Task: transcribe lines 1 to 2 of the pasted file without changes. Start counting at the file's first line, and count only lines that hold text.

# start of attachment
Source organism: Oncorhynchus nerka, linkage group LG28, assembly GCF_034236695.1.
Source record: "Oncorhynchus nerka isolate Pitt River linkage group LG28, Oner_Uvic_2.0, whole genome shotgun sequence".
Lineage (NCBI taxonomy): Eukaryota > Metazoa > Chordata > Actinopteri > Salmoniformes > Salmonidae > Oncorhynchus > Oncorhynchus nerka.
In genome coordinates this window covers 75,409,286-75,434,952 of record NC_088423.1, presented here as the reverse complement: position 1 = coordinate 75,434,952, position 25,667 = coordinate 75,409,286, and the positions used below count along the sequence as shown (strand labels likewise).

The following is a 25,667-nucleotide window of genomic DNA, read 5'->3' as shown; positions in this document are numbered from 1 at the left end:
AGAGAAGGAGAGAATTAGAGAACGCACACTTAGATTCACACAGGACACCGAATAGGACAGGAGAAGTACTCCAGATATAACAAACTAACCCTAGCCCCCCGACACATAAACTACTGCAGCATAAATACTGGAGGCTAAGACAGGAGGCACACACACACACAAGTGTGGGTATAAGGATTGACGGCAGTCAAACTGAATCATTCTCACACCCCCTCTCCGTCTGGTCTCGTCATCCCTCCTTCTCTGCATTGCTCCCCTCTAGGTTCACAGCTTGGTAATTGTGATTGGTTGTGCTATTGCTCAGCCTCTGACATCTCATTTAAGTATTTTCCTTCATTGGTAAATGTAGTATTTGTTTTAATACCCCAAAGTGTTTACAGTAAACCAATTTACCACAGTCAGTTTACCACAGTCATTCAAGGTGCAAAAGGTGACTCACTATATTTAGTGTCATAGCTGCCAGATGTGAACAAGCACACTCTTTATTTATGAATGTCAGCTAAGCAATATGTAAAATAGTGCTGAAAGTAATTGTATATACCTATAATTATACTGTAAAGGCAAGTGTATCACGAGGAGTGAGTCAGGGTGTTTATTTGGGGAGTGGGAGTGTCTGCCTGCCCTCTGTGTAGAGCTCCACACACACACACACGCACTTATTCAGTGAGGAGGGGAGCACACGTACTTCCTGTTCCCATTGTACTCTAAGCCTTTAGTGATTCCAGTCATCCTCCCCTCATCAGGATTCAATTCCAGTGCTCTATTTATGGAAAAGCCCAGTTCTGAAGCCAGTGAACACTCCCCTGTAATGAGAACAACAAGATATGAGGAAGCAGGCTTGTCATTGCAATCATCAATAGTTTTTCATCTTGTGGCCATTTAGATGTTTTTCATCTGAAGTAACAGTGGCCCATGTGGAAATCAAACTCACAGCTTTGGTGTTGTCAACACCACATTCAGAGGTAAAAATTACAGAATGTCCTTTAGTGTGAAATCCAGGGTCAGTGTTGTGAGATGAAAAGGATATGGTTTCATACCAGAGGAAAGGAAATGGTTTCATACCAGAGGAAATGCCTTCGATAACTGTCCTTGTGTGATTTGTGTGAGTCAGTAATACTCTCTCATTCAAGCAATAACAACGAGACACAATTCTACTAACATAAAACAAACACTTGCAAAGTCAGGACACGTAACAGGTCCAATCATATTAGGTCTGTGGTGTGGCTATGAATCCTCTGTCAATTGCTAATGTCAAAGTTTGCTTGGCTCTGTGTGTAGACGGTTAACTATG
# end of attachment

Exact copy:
Source organism: Oncorhynchus nerka, linkage group LG28, assembly GCF_034236695.1.
Source record: "Oncorhynchus nerka isolate Pitt River linkage group LG28, Oner_Uvic_2.0, whole genome shotgun sequence".